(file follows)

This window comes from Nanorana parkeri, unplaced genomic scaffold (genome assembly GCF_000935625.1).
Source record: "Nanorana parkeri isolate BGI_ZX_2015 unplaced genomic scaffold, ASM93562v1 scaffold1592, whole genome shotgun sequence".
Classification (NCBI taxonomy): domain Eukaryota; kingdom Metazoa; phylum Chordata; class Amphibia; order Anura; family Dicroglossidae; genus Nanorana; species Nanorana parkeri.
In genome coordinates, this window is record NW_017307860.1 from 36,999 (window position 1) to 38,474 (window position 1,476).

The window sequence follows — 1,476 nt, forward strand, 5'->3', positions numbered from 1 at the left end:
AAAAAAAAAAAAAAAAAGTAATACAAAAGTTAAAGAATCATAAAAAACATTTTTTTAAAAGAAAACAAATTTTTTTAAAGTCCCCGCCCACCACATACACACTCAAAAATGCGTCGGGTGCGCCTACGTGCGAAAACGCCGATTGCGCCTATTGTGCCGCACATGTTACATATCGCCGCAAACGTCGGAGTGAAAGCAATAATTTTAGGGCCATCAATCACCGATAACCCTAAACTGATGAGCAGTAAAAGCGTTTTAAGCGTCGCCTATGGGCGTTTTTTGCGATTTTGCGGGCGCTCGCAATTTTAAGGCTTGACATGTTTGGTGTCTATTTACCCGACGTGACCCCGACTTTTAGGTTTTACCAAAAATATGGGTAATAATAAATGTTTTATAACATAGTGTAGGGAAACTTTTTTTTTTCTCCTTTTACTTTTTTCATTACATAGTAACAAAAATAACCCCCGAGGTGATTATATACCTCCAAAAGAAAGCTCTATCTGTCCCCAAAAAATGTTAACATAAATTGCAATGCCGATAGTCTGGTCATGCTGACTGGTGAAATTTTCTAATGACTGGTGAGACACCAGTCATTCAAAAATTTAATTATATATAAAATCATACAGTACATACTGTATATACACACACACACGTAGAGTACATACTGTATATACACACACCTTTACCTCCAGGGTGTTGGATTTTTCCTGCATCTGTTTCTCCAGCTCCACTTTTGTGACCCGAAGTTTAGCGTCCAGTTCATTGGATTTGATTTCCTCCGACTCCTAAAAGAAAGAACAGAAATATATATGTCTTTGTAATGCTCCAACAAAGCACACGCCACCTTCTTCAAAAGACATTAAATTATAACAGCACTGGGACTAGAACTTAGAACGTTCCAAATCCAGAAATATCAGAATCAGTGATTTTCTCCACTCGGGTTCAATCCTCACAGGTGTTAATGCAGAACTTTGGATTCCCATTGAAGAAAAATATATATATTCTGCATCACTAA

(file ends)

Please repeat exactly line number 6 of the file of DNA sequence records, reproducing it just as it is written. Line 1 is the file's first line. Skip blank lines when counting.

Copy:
AAAAAAAAAAAAAAAAAGTAATACAAAAGTTAAAGAATCATAAAAAACATTTTTTTAAAAGAAAACAAATTTTTTTAAAGTCCCCGCCCACCACATACACACTCAAAAATGCGTCGGGTGCGCCTACGTGCGAAAACGCCGATTGCGCCTATTGTGCCGCACATGTTACATATCGCCGCAAACGTCGGAGTGAAAGCAATAATTTTAGGGCCATCAATCACCGATAACCCTAAACTGATGAGCAGTAAAAGCGTTTTAAGCGTCGCCTATGGGCGTTTTTTGCGATTTTGCGGGCGCTCGCAATTTTAAGGCTTGACATGTTTGGTGTCTATTTACCCGACGTGACCCCGACTTTTAGGTTTTACCAAAAATATGGGTAATAATAAATGTTTTATAACATAGTGTAGGGAAACTTTTTTTTTTCTCCTTTTACTTTTTTCATTACATAGTAACAAAAATAACCCCCGAGGTGATTATATACCTCCAAAAGAAAGCTCTATCTGTCCCCAAAAAATGTTAACATAAATTGCAATGCCGATAGTCTGGTCATGCTGACTGGTGAAATTTTCTAATGACTGGTGAGACACCAGTCATTCAAAAATTTAATTATATATAAAATCATACAGTACATACTGTATATACACACACACACGTAGAGTACATACTGTATATACACACACCTTTACCTCCAGGGTGTTGGATTTTTCCTGCATCTGTTTCTCCAGCTCCACTTTTGTGACCCGAAGTTTAGCGTCCAGTTCATTGGATTTGATTTCCTCCGACTCCTAAAAGAAAGAACAGAAATATATATGTCTTTGTAATGCTCCAACAAAGCACACGCCACCTTCTTCAAAAGACATTAAATTATAACAGCACTGGGACTAGAACTTAGAACGTTCCAAATCCAGAAATATCAGAATCAGTGATTTTCTCCACTCGGGTTCAATCCTCACAGGTGTTAATGCAGAACTTTGGATTCCCATTGAAGAAAAATATATATATTCTGCATCACTAA